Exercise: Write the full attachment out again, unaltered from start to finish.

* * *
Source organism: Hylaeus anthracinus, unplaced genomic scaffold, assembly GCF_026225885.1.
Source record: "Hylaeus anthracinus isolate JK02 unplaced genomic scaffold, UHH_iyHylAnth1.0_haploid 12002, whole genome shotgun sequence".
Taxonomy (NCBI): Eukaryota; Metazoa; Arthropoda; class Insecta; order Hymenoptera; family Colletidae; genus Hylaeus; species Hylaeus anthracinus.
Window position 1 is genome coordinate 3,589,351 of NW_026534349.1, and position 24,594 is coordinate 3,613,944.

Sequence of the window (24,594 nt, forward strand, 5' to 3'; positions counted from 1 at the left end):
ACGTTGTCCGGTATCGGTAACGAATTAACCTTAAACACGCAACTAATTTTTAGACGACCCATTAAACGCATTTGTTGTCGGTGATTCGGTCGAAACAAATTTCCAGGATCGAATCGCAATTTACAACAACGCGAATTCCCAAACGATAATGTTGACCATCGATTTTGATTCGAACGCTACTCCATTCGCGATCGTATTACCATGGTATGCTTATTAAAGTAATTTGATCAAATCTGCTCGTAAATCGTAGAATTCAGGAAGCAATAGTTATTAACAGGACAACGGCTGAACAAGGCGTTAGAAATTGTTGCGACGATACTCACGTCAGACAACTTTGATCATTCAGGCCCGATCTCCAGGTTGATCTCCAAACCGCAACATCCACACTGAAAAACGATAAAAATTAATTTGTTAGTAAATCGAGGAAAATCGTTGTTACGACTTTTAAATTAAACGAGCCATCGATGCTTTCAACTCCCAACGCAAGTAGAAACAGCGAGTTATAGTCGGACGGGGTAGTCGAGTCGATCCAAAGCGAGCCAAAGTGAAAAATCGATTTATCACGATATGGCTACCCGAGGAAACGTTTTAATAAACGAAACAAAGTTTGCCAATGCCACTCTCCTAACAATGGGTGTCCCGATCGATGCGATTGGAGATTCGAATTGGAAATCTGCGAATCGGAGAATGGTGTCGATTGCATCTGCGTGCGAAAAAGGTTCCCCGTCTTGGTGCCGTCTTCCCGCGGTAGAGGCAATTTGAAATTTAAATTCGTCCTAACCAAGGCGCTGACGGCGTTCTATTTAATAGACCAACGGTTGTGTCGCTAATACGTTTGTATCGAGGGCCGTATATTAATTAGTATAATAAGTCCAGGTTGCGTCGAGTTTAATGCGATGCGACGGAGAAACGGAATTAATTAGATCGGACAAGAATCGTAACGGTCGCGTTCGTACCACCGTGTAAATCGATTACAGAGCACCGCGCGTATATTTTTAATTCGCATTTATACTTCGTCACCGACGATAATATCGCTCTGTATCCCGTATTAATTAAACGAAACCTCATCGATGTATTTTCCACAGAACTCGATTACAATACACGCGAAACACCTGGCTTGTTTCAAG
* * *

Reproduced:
Source organism: Hylaeus anthracinus, unplaced genomic scaffold, assembly GCF_026225885.1.
Source record: "Hylaeus anthracinus isolate JK02 unplaced genomic scaffold, UHH_iyHylAnth1.0_haploid 12002, whole genome shotgun sequence".
Taxonomy (NCBI): Eukaryota; Metazoa; Arthropoda; class Insecta; order Hymenoptera; family Colletidae; genus Hylaeus; species Hylaeus anthracinus.
Window position 1 is genome coordinate 3,589,351 of NW_026534349.1, and position 24,594 is coordinate 3,613,944.

Sequence of the window (24,594 nt, forward strand, 5' to 3'; positions counted from 1 at the left end):
ACGTTGTCCGGTATCGGTAACGAATTAACCTTAAACACGCAACTAATTTTTAGACGACCCATTAAACGCATTTGTTGTCGGTGATTCGGTCGAAACAAATTTCCAGGATCGAATCGCAATTTACAACAACGCGAATTCCCAAACGATAATGTTGACCATCGATTTTGATTCGAACGCTACTCCATTCGCGATCGTATTACCATGGTATGCTTATTAAAGTAATTTGATCAAATCTGCTCGTAAATCGTAGAATTCAGGAAGCAATAGTTATTAACAGGACAACGGCTGAACAAGGCGTTAGAAATTGTTGCGACGATACTCACGTCAGACAACTTTGATCATTCAGGCCCGATCTCCAGGTTGATCTCCAAACCGCAACATCCACACTGAAAAACGATAAAAATTAATTTGTTAGTAAATCGAGGAAAATCGTTGTTACGACTTTTAAATTAAACGAGCCATCGATGCTTTCAACTCCCAACGCAAGTAGAAACAGCGAGTTATAGTCGGACGGGGTAGTCGAGTCGATCCAAAGCGAGCCAAAGTGAAAAATCGATTTATCACGATATGGCTACCCGAGGAAACGTTTTAATAAACGAAACAAAGTTTGCCAATGCCACTCTCCTAACAATGGGTGTCCCGATCGATGCGATTGGAGATTCGAATTGGAAATCTGCGAATCGGAGAATGGTGTCGATTGCATCTGCGTGCGAAAAAGGTTCCCCGTCTTGGTGCCGTCTTCCCGCGGTAGAGGCAATTTGAAATTTAAATTCGTCCTAACCAAGGCGCTGACGGCGTTCTATTTAATAGACCAACGGTTGTGTCGCTAATACGTTTGTATCGAGGGCCGTATATTAATTAGTATAATAAGTCCAGGTTGCGTCGAGTTTAATGCGATGCGACGGAGAAACGGAATTAATTAGATCGGACAAGAATCGTAACGGTCGCGTTCGTACCACCGTGTAAATCGATTACAGAGCACCGCGCGTATATTTTTAATTCGCATTTATACTTCGTCACCGACGATAATATCGCTCTGTATCCCGTATTAATTAAACGAAACCTCATCGATGTATTTTCCACAGAACTCGATTACAATACACGCGAAACACCTGGCTTGTTTCAAG